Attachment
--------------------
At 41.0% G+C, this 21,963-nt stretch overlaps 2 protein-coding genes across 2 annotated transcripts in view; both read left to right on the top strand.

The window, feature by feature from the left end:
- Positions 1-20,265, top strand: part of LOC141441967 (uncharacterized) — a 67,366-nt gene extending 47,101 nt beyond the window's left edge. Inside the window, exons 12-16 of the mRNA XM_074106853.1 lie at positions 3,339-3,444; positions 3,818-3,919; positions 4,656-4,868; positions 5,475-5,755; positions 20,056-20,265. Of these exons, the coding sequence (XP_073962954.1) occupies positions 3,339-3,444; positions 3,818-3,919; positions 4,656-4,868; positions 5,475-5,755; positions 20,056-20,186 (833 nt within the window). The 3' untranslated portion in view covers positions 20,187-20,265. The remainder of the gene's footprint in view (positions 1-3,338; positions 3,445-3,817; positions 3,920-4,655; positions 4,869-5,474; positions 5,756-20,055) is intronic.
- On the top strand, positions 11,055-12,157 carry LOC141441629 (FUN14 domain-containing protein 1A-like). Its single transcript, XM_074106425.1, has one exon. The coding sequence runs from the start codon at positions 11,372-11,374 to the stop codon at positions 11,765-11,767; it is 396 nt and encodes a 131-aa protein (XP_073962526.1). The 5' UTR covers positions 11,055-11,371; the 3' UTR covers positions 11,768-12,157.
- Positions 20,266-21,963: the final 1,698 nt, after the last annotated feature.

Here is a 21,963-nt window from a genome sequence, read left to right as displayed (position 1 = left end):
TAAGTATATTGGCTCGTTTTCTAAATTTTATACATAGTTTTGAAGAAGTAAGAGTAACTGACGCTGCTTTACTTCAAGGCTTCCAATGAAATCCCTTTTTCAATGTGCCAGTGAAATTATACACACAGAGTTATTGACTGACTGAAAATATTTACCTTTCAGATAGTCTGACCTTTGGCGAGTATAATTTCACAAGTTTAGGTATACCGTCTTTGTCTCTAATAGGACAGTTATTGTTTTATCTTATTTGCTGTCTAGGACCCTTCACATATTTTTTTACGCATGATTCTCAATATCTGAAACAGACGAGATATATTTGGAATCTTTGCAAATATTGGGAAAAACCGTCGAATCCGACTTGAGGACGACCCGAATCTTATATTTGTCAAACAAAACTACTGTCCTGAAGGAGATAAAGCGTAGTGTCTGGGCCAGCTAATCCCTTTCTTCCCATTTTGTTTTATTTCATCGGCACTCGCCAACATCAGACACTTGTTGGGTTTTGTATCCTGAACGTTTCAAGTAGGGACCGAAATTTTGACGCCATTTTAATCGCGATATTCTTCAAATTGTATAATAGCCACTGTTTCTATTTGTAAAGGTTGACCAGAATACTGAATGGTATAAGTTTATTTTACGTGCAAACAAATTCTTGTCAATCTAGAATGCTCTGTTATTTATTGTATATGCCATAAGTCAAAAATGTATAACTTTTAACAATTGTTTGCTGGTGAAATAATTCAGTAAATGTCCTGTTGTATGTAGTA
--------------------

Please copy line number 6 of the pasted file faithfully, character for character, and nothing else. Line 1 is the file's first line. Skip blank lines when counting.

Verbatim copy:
Here is a 21,963-nt window from a genome sequence, read left to right as displayed (position 1 = left end):